Brothers Bryan and Matthew Siegfried have taken it upon themselves to create a way for community members to recycle more efficiently, including items not accepted by the City for recycling.
Rabbit Recycling, located at 1518 Brandywine St., is a recent startup that caters to the environment through its hand-sorting and inspection of all items received. This level of care is to ensure all materials are organized into one of five categories: commodity, donation, upcycle, specialty, and deconstruction.
Rabbit Recycling offers assistance to residents in determining what waste they may have on their hands, without easy-to-read labeled directions or plastic resin identification codes one through seven in their triangular symbols.
“The mission was to generate a sustainable solution for individuals, households, and businesses to recycle and reuse their waste,” Matthew Siegfried said.
The brothers, who are now in their 30s, grew up in Montgomery County when the importance of recycling was not as pertinent to society as it is today.
“Our parents raised us to separate trash and recycling, but there was never any extended effort to recycle anything more than single-stream materials,” Bryan Siegfried recalled. “Our recycles were limited to cans, glass, and paper products.”
Confusion around understanding what is still a problem today. Whether it’s due to a lack of information or initiative, many have trouble recognizing recyclables from trash.
The entrepreneurial Siegfrieds started their business out by spending hundreds of hours researching ways to reuse as many things they could think of.
Rabbit Recycling works to accommodate customers’ lives and schedules and COVID concerns with flexible hours for material drop-offs and shop visits by special requests and appointments only.
The exchange of materials begins with an email to Rabbit Recycling requesting the number of five to 18-gallon containers to be delivered to the desired location. Once the containers are filled, another email sets in motion a request for a pickup. It’s that simple.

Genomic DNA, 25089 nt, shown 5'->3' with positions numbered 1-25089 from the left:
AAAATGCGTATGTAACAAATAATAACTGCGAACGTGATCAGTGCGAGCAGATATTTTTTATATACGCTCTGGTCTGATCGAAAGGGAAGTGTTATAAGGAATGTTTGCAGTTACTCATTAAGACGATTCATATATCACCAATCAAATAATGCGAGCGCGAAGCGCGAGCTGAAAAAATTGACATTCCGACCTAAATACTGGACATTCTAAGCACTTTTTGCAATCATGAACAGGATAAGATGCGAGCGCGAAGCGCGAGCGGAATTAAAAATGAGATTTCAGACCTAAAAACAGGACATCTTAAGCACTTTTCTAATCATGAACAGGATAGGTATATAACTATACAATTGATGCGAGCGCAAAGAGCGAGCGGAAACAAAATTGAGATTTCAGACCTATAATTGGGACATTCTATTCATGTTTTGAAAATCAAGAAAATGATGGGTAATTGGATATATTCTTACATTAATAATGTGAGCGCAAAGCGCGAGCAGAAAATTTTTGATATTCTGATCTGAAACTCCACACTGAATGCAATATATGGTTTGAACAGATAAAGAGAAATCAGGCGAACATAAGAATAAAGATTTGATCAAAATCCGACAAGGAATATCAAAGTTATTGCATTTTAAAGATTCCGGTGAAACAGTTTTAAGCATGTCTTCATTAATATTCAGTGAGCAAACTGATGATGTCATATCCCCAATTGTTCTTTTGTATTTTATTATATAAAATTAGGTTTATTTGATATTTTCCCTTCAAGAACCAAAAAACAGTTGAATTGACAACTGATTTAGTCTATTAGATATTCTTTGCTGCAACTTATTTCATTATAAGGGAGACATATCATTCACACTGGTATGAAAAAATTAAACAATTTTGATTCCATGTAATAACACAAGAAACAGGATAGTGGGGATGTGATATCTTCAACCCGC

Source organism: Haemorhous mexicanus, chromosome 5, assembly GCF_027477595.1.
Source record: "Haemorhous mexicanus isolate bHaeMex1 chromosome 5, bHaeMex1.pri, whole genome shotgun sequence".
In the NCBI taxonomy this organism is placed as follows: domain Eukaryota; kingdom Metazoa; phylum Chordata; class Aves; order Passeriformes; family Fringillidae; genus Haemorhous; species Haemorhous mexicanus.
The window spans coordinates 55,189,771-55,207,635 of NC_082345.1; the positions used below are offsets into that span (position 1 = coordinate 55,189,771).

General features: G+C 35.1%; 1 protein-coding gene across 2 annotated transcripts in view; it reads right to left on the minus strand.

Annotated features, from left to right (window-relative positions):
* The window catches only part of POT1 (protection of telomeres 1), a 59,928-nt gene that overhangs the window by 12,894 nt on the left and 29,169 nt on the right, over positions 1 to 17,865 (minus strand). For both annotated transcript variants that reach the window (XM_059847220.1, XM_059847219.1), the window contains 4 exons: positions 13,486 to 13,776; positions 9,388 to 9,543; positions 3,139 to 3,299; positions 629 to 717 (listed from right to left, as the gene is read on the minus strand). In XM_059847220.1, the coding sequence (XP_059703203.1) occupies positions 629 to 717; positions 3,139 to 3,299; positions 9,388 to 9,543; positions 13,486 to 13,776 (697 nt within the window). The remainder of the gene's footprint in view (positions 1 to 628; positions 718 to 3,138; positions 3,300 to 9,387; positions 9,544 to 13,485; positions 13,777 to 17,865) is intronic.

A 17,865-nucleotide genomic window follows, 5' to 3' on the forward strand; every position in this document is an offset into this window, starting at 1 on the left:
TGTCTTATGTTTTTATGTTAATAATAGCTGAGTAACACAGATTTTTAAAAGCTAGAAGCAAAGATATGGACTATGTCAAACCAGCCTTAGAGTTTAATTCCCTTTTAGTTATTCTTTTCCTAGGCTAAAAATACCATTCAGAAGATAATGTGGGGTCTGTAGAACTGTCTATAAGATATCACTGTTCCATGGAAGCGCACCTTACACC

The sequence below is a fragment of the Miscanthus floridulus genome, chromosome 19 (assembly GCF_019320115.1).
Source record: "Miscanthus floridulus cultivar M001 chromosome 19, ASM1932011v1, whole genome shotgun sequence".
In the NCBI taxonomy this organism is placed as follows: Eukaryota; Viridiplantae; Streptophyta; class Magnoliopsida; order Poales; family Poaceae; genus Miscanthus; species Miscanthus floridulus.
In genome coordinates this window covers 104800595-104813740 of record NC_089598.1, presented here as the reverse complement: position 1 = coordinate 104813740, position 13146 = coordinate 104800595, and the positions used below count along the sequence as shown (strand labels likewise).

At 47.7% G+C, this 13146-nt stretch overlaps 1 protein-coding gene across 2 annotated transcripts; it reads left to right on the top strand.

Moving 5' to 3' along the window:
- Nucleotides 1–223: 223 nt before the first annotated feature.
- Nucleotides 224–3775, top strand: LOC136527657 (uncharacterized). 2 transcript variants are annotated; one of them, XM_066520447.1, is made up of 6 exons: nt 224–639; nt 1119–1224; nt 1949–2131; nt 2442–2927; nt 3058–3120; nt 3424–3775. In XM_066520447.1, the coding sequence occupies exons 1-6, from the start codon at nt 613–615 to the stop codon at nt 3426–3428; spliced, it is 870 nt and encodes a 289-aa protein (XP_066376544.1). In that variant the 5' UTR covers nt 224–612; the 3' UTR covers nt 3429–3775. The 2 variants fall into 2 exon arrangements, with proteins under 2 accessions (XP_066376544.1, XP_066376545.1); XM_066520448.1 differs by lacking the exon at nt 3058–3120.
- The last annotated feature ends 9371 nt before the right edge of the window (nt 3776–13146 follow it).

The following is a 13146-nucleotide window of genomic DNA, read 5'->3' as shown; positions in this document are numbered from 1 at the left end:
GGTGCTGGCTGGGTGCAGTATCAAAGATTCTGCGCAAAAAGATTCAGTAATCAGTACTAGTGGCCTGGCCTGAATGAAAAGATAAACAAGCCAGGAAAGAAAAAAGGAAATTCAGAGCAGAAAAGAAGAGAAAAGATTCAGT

“We implore customers to ensure all items dropped off are cleaned out thoroughly before placing them in their donation containers,” Bryan Siegfried said. “As the items reach their final destination at big recycling facilities, they must not be contaminated with food or liquid or they cannot be accepted because they would soil the other recyclables.”
Because not everything created was designed to be recycled, Rabbit Recycling also has a solution for single-use items in addition to sustainable ones.
Materials that can be upcycled, repaired, or reused are offered back to the community for free at the shop with the help of Rabbit Recycling’s Instagram. Many local artists have reached out to use leftover materials.
Two artists who have salvaged items by the center are Caps.By.Liv, an artist who uses beer cans and bottle caps as her medium, and Mehgan_Rose, who prints film on spare wood at the shop to use as canvasses.
“It’s been incredibly fun working with Matt,” Mehgan Rose said. “I feel like a kid in a candy store when I’m visiting their warehouse.”
Rabbit Recycling continues to grow a base of customers who are looking for constant advice on how to responsibly get rid of their household waste, like Victoria Ward.
One of Ward’s favorite Rabbit Recycling resources is The List, an in-depth chart of items that can be recycled, organized in a way to make it easy to read and understand. Again, made with the customer in mind.
“They were exactly what I had been looking for because their initiative helps my family take closer inventory of what we tend to throw away,” Ward said. “Let’s be real. ‘Filthadelphia’ is an ugly nickname, but we can’t deny its origins have the truth.”
Ward, a mother of four, heard about the startup from her Facebook community group, Roxborough Mommas, a place she often goes for tips and tricks.
“One day I posted wondering where I could recycle some tough-to-recycle items like ripped clothing, scratched pots, and pans,” Ward said. “One of the Rox Mommas said she used Rabbit Recycling, so I looked them up and it was love at first sight.”
Both Bryan and Matthew Siegfried hope the love for the ease of recycling will empower people to be better stewards of the Earth.
“Our goal is to recycle everything possible because our standards for cleanliness are high,” Bryan Siegfried said. “We just want to keep creating awareness about our mission.”
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